3 must follow tips while emailing a professor for the first time
Writing a mail to a professor is tricky. There are definitely few things you need to know beforehand. It would be great if a professor himself writes about the critical issues to focus on. Fortunately, here we have Scott E. Fahlman, AI/CS faculty at Carnegie Mellon University, USA, sharing his thoughts and ideas regarding this.
The first contact should not be a spam letter — that is, a letter that you could easily have sent to 1000 faculty members worldwide, and probably did. Why should I spend more time answering your letter or reading your resume/CV than you spent writing the letter?
Often the letter is not even minimally customized. It is addressed to “Dear Professor” and does not mention the project name or the university, even though you think my work is wonderful and desperately want to work with me. The letter gives no indication that the writer has spent even a few minutes looking at the online materials related to my work. And then these hard-working people, so passionate about my work, go on to say that they want to work with me on “algorithms, data mining, software engineering, and computer vision” — not areas that I currently work in. Often I throw these notes in the trash immediately, or respond with a canned message pointing to a web page with info about how to get into a CS graduate program at CMU and about the specific issues of joining my group. (In case you’re interested, see Page on cmu.edu.)
But once you send me that spam letter, there’s no point in then going online and finding out what I do. You’re already a loser. So if you think that you really want to work with me as a graduate student, first take some time to find out what kind of research I really do. Then, if you have no experience or preparation in this area, get some. Read and think about my papers (and the essays on my blog), and some papers in related areas. Think about what you might be able to add to this, and what it will take to get up to speed. Do your homework. Then write me a brief letter, making specific reference to all of that. Then maybe we can talk, and maybe something will come of it.
It occurs to me that there’s something else I should have said: Yes, you should know what the professor works on, and should know enough about the field to know whether this work really interests you, before you bother a busy professor at all.
But, given that, the best kind of first-contact is a letter one saying, “I’m a student in my X year of Y University. I’m interested in your work on X (be specific) and would like to learn more about it. Can you suggest the best way to do that?” You may get a canned answer, but that’s just because we all get so many of these queries. Read that stuff or play with the code, think about it, and see if you are still really interested.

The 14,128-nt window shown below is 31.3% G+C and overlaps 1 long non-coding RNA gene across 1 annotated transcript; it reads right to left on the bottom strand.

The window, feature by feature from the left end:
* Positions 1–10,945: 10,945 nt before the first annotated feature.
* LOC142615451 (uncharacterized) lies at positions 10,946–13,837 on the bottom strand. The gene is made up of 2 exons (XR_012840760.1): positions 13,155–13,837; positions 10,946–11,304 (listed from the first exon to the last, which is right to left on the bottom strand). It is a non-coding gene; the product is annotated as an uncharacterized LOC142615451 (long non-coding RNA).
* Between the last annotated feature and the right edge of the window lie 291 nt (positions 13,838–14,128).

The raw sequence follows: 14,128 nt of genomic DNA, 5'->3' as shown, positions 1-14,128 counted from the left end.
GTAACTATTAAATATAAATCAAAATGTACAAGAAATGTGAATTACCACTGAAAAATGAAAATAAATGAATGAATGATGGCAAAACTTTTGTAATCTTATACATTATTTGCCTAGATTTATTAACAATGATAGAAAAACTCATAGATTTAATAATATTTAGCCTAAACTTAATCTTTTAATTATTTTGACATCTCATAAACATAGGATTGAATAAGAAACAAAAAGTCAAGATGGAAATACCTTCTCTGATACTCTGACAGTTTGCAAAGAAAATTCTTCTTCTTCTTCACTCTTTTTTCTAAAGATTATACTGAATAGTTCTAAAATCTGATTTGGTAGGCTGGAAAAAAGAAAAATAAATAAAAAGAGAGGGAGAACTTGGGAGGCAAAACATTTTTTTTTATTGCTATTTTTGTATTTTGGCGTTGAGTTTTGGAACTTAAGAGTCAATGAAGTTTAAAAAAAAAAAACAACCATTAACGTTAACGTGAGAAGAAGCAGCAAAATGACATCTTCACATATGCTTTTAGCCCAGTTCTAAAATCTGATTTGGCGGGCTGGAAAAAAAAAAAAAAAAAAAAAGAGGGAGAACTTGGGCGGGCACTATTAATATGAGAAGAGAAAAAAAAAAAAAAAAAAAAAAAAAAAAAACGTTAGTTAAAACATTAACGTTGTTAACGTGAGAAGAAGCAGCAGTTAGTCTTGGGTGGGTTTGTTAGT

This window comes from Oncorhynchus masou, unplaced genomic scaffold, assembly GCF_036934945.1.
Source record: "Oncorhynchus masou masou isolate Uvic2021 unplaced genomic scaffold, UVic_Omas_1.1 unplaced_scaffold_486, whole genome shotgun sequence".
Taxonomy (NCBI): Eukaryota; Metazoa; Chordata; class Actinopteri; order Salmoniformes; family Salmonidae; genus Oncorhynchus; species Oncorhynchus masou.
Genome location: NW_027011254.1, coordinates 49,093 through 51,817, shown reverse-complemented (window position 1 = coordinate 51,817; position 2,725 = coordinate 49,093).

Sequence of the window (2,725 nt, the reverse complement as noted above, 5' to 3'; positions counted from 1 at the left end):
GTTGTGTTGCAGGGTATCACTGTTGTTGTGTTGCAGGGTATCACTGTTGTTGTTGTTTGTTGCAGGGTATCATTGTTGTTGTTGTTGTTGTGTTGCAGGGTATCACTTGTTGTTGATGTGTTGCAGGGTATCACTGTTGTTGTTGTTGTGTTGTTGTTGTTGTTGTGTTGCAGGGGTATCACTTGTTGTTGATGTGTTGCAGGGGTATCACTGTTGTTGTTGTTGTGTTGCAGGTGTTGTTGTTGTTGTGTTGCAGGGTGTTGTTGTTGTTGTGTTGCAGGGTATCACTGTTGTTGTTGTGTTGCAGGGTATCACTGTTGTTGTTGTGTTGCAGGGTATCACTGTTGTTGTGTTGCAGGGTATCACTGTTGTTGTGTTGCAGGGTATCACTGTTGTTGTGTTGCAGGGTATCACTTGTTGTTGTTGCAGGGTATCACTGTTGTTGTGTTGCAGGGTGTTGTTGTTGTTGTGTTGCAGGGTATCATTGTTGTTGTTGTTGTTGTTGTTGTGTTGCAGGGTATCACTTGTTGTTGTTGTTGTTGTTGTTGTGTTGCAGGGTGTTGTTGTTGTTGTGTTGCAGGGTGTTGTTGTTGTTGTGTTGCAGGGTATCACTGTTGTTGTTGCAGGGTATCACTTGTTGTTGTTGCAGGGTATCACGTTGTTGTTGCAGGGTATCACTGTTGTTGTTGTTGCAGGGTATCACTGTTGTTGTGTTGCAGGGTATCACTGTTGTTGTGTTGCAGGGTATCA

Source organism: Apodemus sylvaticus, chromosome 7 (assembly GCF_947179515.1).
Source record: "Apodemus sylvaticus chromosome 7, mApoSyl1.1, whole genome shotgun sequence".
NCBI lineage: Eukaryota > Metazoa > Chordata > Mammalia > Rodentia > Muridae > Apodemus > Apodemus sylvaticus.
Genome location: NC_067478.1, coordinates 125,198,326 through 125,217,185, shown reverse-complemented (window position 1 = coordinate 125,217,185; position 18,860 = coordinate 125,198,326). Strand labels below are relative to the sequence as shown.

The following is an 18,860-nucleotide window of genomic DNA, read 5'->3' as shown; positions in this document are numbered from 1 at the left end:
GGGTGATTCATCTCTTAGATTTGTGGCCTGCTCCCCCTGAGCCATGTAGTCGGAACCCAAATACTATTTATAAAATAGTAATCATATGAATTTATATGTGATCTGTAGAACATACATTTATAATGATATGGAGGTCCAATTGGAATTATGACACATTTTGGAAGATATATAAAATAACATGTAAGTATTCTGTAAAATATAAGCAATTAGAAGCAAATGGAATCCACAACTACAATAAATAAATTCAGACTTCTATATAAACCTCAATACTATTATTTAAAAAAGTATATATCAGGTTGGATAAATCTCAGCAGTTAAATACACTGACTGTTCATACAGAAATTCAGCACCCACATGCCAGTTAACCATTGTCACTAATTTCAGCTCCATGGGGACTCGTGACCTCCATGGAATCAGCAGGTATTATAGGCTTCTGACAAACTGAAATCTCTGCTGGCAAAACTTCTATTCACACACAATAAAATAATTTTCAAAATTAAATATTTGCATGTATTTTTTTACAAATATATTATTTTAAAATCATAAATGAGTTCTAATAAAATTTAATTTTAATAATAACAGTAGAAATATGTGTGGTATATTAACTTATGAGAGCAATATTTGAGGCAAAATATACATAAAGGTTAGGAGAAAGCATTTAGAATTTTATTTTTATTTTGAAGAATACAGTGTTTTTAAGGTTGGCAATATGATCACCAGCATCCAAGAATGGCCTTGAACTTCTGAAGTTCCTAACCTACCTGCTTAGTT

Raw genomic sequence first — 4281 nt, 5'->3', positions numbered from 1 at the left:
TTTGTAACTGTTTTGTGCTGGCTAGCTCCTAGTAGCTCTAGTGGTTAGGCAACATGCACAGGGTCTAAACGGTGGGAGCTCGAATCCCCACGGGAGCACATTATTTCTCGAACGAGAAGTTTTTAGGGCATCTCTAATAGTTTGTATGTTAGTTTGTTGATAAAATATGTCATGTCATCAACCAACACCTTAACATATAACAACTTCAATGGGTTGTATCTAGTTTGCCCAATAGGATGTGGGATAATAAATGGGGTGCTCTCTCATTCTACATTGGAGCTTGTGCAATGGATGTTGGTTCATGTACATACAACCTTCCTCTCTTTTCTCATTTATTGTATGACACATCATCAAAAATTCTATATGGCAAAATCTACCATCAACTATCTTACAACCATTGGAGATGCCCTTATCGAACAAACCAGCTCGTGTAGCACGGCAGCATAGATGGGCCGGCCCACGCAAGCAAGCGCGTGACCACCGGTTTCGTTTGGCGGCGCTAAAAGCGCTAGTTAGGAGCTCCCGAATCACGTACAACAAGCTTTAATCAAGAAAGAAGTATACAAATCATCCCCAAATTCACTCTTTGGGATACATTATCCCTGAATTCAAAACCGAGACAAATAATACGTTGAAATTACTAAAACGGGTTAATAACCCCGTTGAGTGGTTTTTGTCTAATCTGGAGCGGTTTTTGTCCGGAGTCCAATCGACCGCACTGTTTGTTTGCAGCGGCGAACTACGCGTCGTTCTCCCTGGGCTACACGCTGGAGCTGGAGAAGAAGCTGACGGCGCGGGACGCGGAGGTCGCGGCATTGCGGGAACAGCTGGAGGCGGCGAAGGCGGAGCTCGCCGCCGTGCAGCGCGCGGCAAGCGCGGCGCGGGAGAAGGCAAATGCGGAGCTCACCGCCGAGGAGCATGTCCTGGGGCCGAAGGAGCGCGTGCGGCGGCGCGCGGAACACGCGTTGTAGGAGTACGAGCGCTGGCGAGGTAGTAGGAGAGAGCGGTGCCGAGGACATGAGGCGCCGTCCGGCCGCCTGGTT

Maybe follow up, asking a specific question or two about the work, or try some little project based on the professor’s work. Whether the faculty member chooses to carry on such a correspondence depends on several things: how busy the professor is at that moment, how good you seem to be, whether there’s a communication problem, and whether you seem to be truly interested in his or her work. Don’t keep talking about how interested you are — prove it! And try not to be too much of a load.
I’ve had a few correspondences of this type, and in a couple of cases it has led to my supporting the student for admission to one of our graduate programs. It’s best to start this early, so that by the time the discussion gets around to graduate admissions, I have a very good idea of whether I would like you as a grad student. Even if I like you, this still might not happen — it depends on whether I have an opening (and funding) for a new student that year and how good the other candidates are — but this is by far the best way to get started. If I can’t take you on, at least you might learn something interesting, and maybe I can suggest other faculty or other programs that might be a good fit for you.
Prof. Scott is a Research Professor in Carnegie Mellon’s School of Computer Science (SCS). Within SCS, my primary affiliations are with the Language Technologies Institute (LTI) and the Computer Science Department (CSD). I am also affiliated with the Human-Computer Interaction Institute and the Machine Learning Department.
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